PMCID: PMC2364065  PMID: 11487274
squamous cell carcinoma of the oesophagus; CDC25A; CDC25B; prognosis
22.  Type II collagen is a target antigen of clonally expanded T cells in the synovium of patients with rheumatoid arthritis 
Annals of the Rheumatic Diseases  1999;58(7):446-450.
OBJECTIVE—To investigate whether type II collagen (CII) is recognised by oligoclonally expanded synovial T cells of patients with rheumatoid arthritis (RA).
METHODS—Peripheral blood mononuclear cells (PBMC) from 15 RA patients were stimulated with CII in vitro. T cell clones expanded by such stimulation were compared with the clonally expanded synovial T cells by using T cell receptor (TCR) B chain gene specific reverse transcription-polymerase chain reaction and subsequent single strand conformation polymorphism analyses.
RESULTS—Stimulation of the heterogeneous peripheral T cells with CII induced clonal expansion of T cells. In three of 15 patients, a proportion of these clones (approximately 17% to 25%) was found to be identical to expanded T cell clones in the synovium in vivo.
CONCLUSION—T cell clones that had TCR CDR3 sequences identical to those induced by purified CII were found in a proportion of RA patients. This finding suggests that CII is recognised by T cells that accumulate clonally in RA joints. Oligoclonal T cell expansion in RA joints is probably driven, at least in part, by intra-articular components such as CII.

PMCID: PMC1752913  PMID: 10381490
23.  Long term persistent accumulation of CD8+ T cells in synovial fluid of rheumatoid arthritis 
Annals of the Rheumatic Diseases  1997;56(10):613-621.
OBJECTIVE—To characterise the type and kinetics of T cell clones in synovial lesions of patients with rheumatoid arthritis (RA).
METHODS—Mononuclear cells from serial samples of synovial fluid (SF) and peripheral blood from nine RA patients were separated phenotypically using antibody coated magnetic beads. After mRNA preparation, reverse transcription-polymerase chain reaction (RT-PCR) was performed to amplify V-D(N)-J (that is, the third complementarity determining, CDR3) regions of their T cell receptor beta chain genes. This was followed by single strand conformation polymorphism (SSCP) analysis to detect the clonotypes of accumulating T cells. Amino acid sequences of the dominant clones were also determined.
RESULTS—Although peripheral T cells were heterogeneous, accumulation of oligoclonal T cells was detected in SF. The predominant accumulating clone was the CD8 subset, which was persistently present in serial samples obtained over almost one year of follow up. A proportion of these cells expressed CD25 or CD45RO, or both, suggesting they are `memory' clones.
CONCLUSION—The persistent presence of CD8+ T cell clones in RA joints indicates that they may be involved in the perpetuation of the chronic inflammatory process in RA joints.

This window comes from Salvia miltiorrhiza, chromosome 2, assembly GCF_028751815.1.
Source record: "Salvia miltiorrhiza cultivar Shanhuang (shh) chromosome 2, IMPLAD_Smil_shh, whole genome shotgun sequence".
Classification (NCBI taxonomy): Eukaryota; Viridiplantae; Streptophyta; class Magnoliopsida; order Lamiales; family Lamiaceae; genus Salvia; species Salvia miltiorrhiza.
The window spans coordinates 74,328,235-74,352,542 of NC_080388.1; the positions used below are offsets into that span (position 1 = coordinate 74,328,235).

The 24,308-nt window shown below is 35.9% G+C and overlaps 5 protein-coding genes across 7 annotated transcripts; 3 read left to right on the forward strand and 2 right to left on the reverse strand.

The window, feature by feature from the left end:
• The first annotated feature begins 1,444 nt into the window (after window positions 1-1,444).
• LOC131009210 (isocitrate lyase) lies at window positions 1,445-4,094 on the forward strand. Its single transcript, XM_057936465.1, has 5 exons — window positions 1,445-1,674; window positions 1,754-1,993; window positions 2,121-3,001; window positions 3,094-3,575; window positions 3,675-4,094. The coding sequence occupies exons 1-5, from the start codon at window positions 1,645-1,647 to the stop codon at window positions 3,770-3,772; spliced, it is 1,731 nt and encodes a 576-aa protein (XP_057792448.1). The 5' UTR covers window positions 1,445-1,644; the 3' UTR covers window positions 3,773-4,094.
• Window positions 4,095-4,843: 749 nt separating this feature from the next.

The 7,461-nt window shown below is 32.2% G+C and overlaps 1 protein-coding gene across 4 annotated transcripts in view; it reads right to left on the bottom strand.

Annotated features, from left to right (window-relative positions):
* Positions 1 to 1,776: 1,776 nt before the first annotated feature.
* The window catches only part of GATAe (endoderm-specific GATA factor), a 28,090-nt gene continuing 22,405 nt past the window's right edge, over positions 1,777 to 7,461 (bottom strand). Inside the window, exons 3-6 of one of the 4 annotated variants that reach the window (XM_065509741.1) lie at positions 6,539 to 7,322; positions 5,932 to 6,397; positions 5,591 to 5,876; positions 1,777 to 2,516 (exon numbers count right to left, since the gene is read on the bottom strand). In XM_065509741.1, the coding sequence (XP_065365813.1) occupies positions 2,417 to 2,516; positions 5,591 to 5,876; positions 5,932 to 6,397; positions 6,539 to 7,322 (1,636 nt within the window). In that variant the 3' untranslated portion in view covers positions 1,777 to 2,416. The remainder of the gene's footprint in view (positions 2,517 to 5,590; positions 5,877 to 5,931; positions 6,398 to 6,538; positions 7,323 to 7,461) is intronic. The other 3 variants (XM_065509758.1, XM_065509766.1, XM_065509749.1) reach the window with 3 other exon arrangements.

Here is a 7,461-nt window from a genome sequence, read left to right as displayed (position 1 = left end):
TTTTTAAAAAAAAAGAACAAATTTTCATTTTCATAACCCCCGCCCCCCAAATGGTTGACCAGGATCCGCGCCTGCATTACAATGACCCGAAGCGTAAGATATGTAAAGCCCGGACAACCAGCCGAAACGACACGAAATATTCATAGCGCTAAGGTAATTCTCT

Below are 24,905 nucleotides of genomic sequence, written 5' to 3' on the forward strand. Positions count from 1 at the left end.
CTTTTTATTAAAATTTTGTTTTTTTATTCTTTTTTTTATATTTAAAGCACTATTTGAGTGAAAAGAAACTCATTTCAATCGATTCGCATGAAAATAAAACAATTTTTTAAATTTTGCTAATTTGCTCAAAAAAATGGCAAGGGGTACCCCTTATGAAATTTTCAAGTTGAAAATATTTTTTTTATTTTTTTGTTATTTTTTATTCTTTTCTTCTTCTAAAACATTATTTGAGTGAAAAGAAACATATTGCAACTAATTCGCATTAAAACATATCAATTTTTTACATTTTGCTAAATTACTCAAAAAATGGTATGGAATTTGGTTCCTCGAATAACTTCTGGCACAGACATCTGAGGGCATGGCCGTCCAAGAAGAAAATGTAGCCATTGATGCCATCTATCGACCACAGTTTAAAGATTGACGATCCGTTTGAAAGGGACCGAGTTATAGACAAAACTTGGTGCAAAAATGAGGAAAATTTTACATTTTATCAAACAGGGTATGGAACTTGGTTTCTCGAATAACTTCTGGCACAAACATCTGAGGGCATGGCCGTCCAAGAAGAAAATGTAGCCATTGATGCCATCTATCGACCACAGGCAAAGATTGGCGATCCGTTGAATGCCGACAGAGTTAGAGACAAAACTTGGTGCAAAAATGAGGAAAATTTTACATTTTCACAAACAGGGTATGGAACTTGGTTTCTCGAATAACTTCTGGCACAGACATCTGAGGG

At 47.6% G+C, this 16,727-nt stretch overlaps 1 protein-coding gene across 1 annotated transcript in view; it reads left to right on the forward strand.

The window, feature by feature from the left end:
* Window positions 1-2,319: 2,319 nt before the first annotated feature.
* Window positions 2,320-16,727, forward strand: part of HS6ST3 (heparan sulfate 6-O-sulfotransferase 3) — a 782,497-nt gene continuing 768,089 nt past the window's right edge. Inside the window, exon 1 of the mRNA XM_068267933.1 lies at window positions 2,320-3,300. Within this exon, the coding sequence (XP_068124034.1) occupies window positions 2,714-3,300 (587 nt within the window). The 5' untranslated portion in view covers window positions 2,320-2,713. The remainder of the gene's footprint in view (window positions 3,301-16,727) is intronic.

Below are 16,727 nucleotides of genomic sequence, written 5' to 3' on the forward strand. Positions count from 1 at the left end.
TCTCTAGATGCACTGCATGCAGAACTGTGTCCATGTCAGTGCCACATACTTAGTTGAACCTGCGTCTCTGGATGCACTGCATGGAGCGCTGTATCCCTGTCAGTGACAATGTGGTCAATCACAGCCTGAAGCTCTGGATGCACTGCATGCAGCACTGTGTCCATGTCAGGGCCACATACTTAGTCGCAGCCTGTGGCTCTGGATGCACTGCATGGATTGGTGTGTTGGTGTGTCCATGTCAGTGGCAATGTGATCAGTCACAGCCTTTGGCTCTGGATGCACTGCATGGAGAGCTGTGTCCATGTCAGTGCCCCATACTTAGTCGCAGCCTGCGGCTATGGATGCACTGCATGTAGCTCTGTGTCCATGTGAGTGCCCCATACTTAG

PMCID: PMC1752266  PMID: 9389223
24.  Characterisation of fibroblast-like cells in pannus lesions of patients with rheumatoid arthritis sharing properties of fibroblasts and chondrocytes 
Annals of the Rheumatic Diseases  1997;56(4):262-267.
OBJECTIVE—To better understand the characteristics of synoviocytes located in the rheumatoid arthritis (RA) pannus.
METHODS—One cell line, termed PSC, was cloned from RA pannus lesions. Phenotypic analysis was done by contrast microscopy, indirect immunostaining, and safranin O staining. Transcription of several protooncogenes and matrix degrading enzymes was evaluated. The expression of mRNA for collagen II was detected by in situ hybridisation. The ability of anchorage independent growth was assessed by soft agarose culture.
RESULTS—PSCs showed a high transcription of protooncogenes c-fos, c-myc and c-jun. They also expressed mRNA for matrix degrading enzymes, such as collagenase, cathepsin B, and cathepsin L. Anchorage independent growth assay demonstrated that PSCs formed colonies in soft agar culture. Phenotypic analysis showed that this fibroblast-like PSC was stained intensely with anti-vimentin and anti-fibroblast antibody. In situ reverse transcriptase assay showed that the cell line expressed type II collagen mRNA.
CONCLUSION—Alternative fibroblast-like cells were identified in the pannus lesion of RA sharing properties of fibroblasts and chondrocytes. These findings suggest that this fibroblast-like cell derived from pannus lesions may contribute to the destruction of the cartilage in RA.

PMCID: PMC1752353  PMID: 9166000
25.  Multi-forms of human MTH1 polypeptides produced by alternative translation initiation and single nucleotide polymorphism. 
Nucleic Acids Research  1999;27(22):4335-4343.
The human MTH1 gene for 8-oxo-7,8-dihydrodeoxyguanosine triphosphatase, produces seven types (types 1, 2A, 2B, 3A, 3B, 4A and 4B) of mRNAs. The B-type mRNAs with exon 2b-2c segments have three additional in-frame AUGs in their 5' regions. We report here that these transcripts produce three forms of MTH1 polypeptides (p22, p21 and p18) in in vitro translation reactions. Three polypeptides were also detected in extracts of human cells, using western blotting. B-type mRNAs with a polymorphic alteration (GU-->GC) at the beginning of exon 2c that converts an in-frame UGA to CGA yielding another in-frame AUG further upstream, produced an additional polypeptide (p26) in vitro. Substitution of each AUG abolished the production of each corresponding polypeptide. Cell lines from individuals with the GC allele contain more B-type mRNAs than do those of GT homozygotes, and the former produce all of four polypeptides but the latter lack p26. Amounts of each polypeptide reflected copy number of the GC allele in each cell line. There is an apparent linkage dis-equilibrium between the two polymorphic sites, GT/GC at exon 2c and Val83/Met83 at codon 83 for p18.
PMCID: PMC148714  PMID: 10536140

Results 1-25 (47)